A fast everyday guide to become smarter
Socrates once said, “The more I learn, the less I realize I know.” An investment in knowledge pays the best interest.
Make a “What I Did” list.
Write down what you did today. It boosts your productivity or else it will remain blank, and self guilt will kick in. Play a mind trick to fool your brain.
Hang out with people smarter than you.
“Tell me who your friends are and I’ll tell you who you are.”
Watch TED talks and TED-Ed.
TED talk’s format is on average 18 minutes long. Sufficient enough to be thoughtful but short enough to hold human’s attention. Animated series often help to grasp challenging concepts.
Learn a language.
Play smart games.
Chess is nice. It has endless benefits. Because it requires fast problem solving abilities, good chess players have exceptional memory performance. It teaches you planning and foresight. Also, it helps to prevent Alzheimer’s as we age because chess gives the brain a highly needed workout to keep it fit.
Knowledge and power are synonymous. Non-fiction offers a wide variety of information and increases your grammatical and spelling skills and conversational abilities. The key part here is to find something you’re interested in. Be it Greek mythology or artificial intelligence or methods of torture. It can be everything and anything.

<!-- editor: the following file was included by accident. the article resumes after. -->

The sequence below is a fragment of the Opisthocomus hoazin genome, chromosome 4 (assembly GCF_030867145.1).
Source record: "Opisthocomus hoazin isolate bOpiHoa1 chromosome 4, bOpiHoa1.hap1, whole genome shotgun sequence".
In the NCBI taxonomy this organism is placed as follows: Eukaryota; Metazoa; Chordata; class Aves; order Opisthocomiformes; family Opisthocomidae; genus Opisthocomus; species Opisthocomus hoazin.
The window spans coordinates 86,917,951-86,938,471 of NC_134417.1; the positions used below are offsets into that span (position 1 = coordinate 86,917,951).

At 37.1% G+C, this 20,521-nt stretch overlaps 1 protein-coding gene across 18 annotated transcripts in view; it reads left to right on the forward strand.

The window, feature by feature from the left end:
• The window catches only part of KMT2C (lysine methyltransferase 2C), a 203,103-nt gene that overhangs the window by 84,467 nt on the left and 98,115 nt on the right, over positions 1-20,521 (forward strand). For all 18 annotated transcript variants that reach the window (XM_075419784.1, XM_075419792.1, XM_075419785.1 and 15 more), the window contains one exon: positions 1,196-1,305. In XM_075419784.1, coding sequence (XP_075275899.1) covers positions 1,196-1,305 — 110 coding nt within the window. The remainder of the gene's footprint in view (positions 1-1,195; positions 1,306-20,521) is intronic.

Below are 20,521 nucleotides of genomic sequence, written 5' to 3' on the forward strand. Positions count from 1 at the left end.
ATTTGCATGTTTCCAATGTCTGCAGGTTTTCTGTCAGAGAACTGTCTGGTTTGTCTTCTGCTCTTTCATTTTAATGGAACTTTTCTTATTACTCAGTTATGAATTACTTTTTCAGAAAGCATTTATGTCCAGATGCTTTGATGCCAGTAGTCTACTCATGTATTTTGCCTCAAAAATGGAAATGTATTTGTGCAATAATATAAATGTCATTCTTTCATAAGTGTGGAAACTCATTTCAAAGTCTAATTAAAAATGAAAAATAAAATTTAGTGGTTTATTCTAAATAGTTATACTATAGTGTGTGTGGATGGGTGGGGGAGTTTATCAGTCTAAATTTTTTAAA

“The man who does not read good books has no advantage over the man who can’t read them.”
Cut down on social media.
Toss away Instagram or Twitter or Facebook. No one is interested in your ex’s sister’s wedding. Most people use social media subconsciously. You delay on important things, like taking a shower because you are mindlessly surfing for funny videos. Anything can be a distraction if you allow it to be. Mobile apps should be deleted first, so you won’t be pressured to press on that Facebook icon. Substitute the saved time with productive activities, such as enrolling in a Tango class, going on a hike, starting a blog, or catching up with a friend over bubble tea.
Ask the right questions to not remain ignorant. If you are particularly interested in physics, innovations, or history of alcoholic beverages, pursue it. Don’t stop and keep creating new knowledge.
Keep up with current events.
It is an eye opening experience. Don’t live in a bubble and remain excessively absorbed in oneself.
Listen to podcasts or audiobooks.
Use your multi tasking skills. Turn on a podcast while walking to a math class or mopping the kitchen floor. You will become a better listener and gain a greater appreciation for stories. Speed listening is also acceptable, normal, and practical.